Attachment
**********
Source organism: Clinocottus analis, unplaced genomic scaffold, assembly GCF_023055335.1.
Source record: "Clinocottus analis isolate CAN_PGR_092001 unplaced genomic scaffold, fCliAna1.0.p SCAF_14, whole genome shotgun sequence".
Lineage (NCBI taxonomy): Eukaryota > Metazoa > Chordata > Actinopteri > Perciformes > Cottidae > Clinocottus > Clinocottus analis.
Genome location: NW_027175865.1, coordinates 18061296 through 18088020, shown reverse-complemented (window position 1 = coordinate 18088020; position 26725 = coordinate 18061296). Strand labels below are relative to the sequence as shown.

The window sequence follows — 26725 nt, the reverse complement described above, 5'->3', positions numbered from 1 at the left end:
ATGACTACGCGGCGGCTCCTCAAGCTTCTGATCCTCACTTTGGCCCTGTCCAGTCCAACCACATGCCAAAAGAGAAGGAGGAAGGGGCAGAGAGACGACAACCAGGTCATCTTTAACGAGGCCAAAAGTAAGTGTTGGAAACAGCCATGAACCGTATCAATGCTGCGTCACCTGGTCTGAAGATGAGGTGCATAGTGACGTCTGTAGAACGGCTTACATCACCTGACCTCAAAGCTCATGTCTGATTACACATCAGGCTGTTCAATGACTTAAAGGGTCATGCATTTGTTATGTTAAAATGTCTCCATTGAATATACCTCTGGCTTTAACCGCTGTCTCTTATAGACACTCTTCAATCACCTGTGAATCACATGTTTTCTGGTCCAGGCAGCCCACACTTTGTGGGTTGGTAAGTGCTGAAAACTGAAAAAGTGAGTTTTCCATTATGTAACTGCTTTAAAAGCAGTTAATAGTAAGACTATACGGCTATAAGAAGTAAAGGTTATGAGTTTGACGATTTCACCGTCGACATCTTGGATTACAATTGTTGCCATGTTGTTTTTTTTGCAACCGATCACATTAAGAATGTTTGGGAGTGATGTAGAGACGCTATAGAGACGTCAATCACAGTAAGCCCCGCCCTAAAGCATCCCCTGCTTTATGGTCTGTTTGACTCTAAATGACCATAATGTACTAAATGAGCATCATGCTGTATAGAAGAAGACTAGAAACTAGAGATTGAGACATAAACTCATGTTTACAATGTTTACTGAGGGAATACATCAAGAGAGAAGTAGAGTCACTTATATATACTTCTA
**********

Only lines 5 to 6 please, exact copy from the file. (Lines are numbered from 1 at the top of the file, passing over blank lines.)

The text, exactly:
The window sequence follows — 26725 nt, the reverse complement described above, 5'->3', positions numbered from 1 at the left end:
ATGACTACGCGGCGGCTCCTCAAGCTTCTGATCCTCACTTTGGCCCTGTCCAGTCCAACCACATGCCAAAAGAGAAGGAGGAAGGGGCAGAGAGACGACAACCAGGTCATCTTTAACGAGGCCAAAAGTAAGTGTTGGAAACAGCCATGAACCGTATCAATGCTGCGTCACCTGGTCTGAAGATGAGGTGCATAGTGACGTCTGTAGAACGGCTTACATCACCTGACCTCAAAGCTCATGTCTGATTACACATCAGGCTGTTCAATGACTTAAAGGGTCATGCATTTGTTATGTTAAAATGTCTCCATTGAATATACCTCTGGCTTTAACCGCTGTCTCTTATAGACACTCTTCAATCACCTGTGAATCACATGTTTTCTGGTCCAGGCAGCCCACACTTTGTGGGTTGGTAAGTGCTGAAAACTGAAAAAGTGAGTTTTCCATTATGTAACTGCTTTAAAAGCAGTTAATAGTAAGACTATACGGCTATAAGAAGTAAAGGTTATGAGTTTGACGATTTCACCGTCGACATCTTGGATTACAATTGTTGCCATGTTGTTTTTTTTGCAACCGATCACATTAAGAATGTTTGGGAGTGATGTAGAGACGCTATAGAGACGTCAATCACAGTAAGCCCCGCCCTAAAGCATCCCCTGCTTTATGGTCTGTTTGACTCTAAATGACCATAATGTACTAAATGAGCATCATGCTGTATAGAAGAAGACTAGAAACTAGAGATTGAGACATAAACTCATGTTTACAATGTTTACTGAGGGAATACATCAAGAGAGAAGTAGAGTCACTTATATATACTTCTA